How to Run Your Amazon FBA as a Real Business, Not a Hobby
Starting and scaling an Amazon FBA business is not a get-rich-quick scheme. It is a real business that requires investment, commitment, cash flow, and hard work.
A popular belief reinforced by a lot of advertisements is that your Amazon business is something you can do on the side along with your day job.
“A hobby takes money, a business makes money,” says Margret as she explains why you are heading for failure on Amazon if you are treating it as a hobby.
Watch the full video here or read a summary below
How much investment is required to start an Amazon FBA business
Selling on Amazon requires a financial commitment, and you need to scale your business to make real money. You can either scale slowly with your available resources or get a loan to buy a bigger amount of stock.
Like any other business, you need to learn the ropes of selling on Amazon. There are a lot of steps involved and many moving parts. You must invest in a proper course to learn how to do things right. Watching a few YouTube videos and trying to piece together the process is risky and time-consuming.
You must also invest in tools such as Helium 10, or find other means of doing product research and validation. Selecting a product that’s not in demand or not differentiated enough are the biggest mistakes new sellers make.
If you’re starting any other type of business, you would need to learn about it and invest in it. For example, if you want to open a hair salon, you must buy the tools (scissors, brushes, etc), know how to cut hair (or be able to hire staff who can do it), invest in space, and more.
Just as any other business, learning and investing is very important to start an Amazon business.
There is no hard and fast rule for the amount needed to start a business on Amazon but an outlay of at least US$10,000 is ideal when getting started. This maximizes your chances of success and enables you to do things the right way.
Amazon is getting tougher and more competitive. Even before you start selling, you need a trademark so you can apply for Brand Registry. You will also need to invest in high quality photos and videos of your product.
You should also be ready to lose what you invested if the product doesn’t sell and you may want to start another product. On the other hand, it is possible that your product does take off, and then you need cash to restock.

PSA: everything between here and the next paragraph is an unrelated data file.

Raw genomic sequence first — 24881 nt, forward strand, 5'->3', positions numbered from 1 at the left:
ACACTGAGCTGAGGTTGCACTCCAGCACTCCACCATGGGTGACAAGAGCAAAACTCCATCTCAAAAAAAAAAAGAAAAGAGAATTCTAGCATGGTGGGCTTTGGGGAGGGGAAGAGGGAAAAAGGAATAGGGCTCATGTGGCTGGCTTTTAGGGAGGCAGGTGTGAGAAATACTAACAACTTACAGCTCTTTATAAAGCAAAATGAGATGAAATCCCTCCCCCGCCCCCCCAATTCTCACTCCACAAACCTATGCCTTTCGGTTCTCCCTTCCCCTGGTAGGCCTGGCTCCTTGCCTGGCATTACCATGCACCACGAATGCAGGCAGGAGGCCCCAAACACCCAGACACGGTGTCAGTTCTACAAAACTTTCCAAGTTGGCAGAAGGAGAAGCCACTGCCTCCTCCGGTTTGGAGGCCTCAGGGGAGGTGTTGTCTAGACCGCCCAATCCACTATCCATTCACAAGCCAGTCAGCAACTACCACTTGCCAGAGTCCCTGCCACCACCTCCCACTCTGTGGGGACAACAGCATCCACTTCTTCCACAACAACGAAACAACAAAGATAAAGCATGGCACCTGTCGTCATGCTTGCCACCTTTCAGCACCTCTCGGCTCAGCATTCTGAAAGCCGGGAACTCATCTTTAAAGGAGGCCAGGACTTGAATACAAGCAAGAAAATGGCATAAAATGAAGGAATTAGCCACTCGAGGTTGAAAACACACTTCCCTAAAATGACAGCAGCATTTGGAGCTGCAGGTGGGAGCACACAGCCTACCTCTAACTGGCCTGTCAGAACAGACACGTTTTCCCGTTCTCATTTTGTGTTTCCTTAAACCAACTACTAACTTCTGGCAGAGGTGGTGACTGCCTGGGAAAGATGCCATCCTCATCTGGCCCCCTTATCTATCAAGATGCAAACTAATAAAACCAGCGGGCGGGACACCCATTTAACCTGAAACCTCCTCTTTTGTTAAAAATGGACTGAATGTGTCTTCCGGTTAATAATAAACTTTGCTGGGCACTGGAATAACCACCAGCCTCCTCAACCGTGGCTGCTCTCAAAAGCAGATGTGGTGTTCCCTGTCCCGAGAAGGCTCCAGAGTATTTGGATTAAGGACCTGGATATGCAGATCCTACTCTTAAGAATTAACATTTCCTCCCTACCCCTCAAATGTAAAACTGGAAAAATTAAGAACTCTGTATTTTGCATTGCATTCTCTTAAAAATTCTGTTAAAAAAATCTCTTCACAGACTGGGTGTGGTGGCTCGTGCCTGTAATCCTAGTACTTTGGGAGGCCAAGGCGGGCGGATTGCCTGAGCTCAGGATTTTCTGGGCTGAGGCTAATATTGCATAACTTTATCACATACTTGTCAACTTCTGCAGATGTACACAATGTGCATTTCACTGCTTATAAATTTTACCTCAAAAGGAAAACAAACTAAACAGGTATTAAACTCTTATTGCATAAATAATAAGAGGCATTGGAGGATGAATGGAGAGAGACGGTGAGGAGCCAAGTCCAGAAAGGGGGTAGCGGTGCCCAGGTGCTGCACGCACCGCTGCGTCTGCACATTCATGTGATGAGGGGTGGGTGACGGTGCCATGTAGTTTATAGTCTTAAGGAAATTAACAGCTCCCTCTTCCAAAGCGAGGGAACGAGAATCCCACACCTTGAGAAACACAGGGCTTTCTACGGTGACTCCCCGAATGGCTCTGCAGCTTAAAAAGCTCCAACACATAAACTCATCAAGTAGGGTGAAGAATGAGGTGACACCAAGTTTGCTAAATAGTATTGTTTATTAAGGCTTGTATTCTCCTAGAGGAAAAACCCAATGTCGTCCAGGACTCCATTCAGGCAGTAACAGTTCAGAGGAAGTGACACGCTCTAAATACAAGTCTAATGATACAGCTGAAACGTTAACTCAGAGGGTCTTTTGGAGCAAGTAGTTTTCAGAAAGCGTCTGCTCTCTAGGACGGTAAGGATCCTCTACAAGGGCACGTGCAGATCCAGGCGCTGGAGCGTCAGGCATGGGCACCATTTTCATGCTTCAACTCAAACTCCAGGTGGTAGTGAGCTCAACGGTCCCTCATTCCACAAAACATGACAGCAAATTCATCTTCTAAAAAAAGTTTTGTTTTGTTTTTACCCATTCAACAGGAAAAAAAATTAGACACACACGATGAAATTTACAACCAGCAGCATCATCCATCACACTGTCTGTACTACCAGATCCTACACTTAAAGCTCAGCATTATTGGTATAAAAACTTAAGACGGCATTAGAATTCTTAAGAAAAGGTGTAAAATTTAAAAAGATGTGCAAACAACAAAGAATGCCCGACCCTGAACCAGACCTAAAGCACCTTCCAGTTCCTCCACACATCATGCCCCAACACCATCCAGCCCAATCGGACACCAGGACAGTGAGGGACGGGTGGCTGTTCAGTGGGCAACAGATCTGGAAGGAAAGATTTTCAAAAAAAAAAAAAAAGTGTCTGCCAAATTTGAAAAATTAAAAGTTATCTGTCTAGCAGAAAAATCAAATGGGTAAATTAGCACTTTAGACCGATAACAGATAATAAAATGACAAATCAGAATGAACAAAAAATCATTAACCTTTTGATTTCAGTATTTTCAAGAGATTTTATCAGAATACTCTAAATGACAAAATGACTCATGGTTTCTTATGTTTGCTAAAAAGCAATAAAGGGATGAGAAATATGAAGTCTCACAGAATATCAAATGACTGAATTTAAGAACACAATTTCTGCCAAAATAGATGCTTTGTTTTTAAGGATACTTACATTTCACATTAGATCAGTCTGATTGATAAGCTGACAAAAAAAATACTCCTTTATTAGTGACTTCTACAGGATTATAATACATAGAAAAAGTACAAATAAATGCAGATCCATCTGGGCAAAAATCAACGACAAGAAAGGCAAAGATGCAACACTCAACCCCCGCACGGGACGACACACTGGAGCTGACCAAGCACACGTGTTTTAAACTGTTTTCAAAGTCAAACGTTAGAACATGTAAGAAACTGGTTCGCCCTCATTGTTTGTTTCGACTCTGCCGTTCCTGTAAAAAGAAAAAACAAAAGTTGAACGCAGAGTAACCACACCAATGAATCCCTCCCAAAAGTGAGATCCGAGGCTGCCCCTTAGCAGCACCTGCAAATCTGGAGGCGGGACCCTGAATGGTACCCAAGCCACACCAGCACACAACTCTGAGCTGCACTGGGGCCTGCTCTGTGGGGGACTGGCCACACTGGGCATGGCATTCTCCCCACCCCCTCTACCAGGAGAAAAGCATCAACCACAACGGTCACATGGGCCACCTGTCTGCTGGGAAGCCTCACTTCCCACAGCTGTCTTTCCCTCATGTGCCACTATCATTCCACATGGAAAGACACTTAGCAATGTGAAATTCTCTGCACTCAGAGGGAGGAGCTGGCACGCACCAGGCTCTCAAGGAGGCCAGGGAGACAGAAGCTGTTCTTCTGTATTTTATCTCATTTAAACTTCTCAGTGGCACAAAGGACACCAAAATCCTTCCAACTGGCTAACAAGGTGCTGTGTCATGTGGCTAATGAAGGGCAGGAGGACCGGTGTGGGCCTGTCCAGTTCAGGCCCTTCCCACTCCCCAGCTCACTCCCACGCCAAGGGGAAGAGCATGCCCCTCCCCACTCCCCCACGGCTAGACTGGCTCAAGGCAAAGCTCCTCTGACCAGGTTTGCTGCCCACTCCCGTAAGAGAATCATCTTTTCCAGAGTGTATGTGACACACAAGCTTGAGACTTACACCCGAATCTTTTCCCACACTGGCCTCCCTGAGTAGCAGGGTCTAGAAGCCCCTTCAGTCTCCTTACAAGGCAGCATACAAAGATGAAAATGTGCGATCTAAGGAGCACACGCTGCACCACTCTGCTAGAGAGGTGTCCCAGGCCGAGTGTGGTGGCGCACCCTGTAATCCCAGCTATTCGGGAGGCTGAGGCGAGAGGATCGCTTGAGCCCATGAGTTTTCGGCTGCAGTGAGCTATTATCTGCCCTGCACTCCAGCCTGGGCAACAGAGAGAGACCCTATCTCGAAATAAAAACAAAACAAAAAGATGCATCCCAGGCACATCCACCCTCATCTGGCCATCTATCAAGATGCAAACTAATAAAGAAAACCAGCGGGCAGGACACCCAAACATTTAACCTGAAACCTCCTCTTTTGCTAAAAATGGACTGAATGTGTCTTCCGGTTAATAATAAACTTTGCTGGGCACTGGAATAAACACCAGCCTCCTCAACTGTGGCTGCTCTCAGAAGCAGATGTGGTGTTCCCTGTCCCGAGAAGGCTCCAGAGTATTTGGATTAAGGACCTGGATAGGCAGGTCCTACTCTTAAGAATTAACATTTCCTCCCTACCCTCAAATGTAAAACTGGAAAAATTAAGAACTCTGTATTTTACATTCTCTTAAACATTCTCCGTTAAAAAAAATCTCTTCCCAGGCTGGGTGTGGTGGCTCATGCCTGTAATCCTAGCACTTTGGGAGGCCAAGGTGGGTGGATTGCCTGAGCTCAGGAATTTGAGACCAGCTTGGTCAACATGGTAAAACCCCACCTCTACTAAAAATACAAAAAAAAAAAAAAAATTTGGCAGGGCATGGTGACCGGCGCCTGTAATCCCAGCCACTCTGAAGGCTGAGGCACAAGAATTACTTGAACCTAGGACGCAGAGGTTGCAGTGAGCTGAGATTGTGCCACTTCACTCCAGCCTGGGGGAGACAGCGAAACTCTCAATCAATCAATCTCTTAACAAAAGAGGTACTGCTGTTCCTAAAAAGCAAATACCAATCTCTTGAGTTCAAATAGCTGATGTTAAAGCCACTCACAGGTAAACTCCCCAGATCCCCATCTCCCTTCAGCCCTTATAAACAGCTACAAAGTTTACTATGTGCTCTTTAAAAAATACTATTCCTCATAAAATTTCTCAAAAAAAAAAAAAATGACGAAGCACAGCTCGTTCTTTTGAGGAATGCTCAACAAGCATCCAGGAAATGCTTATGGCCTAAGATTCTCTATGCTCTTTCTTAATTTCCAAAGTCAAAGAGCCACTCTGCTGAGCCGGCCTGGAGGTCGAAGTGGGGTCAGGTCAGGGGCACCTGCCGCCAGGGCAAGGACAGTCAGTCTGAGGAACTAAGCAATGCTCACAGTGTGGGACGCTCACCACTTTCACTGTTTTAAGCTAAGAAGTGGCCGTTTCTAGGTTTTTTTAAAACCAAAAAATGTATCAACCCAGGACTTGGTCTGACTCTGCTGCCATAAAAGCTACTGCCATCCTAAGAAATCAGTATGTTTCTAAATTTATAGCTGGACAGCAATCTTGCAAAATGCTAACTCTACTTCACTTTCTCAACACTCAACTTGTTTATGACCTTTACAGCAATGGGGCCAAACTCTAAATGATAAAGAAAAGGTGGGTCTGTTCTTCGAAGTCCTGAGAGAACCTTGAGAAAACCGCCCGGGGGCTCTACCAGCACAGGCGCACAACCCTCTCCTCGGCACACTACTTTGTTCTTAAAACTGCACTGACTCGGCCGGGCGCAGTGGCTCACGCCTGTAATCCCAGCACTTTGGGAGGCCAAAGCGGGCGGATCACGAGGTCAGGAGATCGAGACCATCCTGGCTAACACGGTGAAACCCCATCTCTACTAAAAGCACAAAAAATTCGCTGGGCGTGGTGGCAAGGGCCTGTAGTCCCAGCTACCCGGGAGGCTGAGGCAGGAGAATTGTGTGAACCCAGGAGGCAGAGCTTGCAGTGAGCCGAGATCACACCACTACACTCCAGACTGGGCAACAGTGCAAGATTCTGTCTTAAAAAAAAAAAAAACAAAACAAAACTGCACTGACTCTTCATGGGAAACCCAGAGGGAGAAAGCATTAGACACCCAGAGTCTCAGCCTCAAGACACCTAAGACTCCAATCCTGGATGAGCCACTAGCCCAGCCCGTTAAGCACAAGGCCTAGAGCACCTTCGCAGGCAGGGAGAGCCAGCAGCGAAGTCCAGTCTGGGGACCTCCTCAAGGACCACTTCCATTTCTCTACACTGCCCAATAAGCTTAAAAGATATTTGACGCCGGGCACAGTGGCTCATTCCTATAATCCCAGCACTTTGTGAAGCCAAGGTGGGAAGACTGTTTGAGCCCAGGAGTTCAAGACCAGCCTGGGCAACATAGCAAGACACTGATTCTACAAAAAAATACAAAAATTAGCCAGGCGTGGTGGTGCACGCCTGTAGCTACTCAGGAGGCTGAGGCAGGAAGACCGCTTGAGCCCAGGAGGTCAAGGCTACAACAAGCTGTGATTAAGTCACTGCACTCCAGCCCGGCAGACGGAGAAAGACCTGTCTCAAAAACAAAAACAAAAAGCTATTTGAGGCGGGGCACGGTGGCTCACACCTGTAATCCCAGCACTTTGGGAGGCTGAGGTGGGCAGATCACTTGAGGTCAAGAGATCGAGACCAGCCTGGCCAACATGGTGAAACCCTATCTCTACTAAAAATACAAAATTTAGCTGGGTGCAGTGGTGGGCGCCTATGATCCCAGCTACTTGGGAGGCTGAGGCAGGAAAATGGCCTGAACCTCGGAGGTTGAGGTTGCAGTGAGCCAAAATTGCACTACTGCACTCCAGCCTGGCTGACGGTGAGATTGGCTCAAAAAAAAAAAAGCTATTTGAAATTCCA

Know your costings before you start
When you are new to Amazon FBA, it is advisable to start working with one product only. Launching a new product can be quite expensive, so you have to get your costs right.
Here are the key costs you need to take into account:
- Product and freight cost: You can get the product and packaging cost from a supplier, and freight costs can be estimated by getting a rough quote from a freight forwarder.
- Amazon referral fee: Amazon charges a referral fee ranging from 10% to 15% of selling price, which varies by product category. But in general, for a package the size of a shoe box, the fee is about US$6. Amazon also charges a delivery fee.
- Storage costs: You can either store your products at Amazon’s warehouse or at a 3rd party logistics (3PL) service provider. This does add to your costs, but can also save you money during Q4 when Amazon’s storage fees increase significantly. In some cases, you will have to store in a 3PL because of storage limitations at Amazon’s fulfillment centers.
- Advertising costs: PPC costs on Amazon can quickly eat into margins, especially when you launch a new product.
- Other business expenses: Amazon FBA is a business and you will incur other business expenses such as company registration, accounting fees, product liability insurance, and more.
Buy India Sourcing Workshop on-demand videos to get a Profitability Calculator template that will help you estimate and keep track of all your costs.
Do your research
Finding the right products that are in demand but not too competitive is key to being successful on Amazon. Here are some noteworthy tips:
- Product development: If you want to sell private label products on Amazon, spend some time researching and developing the product.
But make sure there is enough search volume for the product on Amazon. You may think of making something new and different but if customers are not searching for it on Amazon, your product may never be found.
- Differentiate: Try to come up with ways to differentiate the product so you can stand out from the competition.
- Documentation and certification: Some products might require certifications and testing. As an importer, it is your responsibility to know the requirements for your product.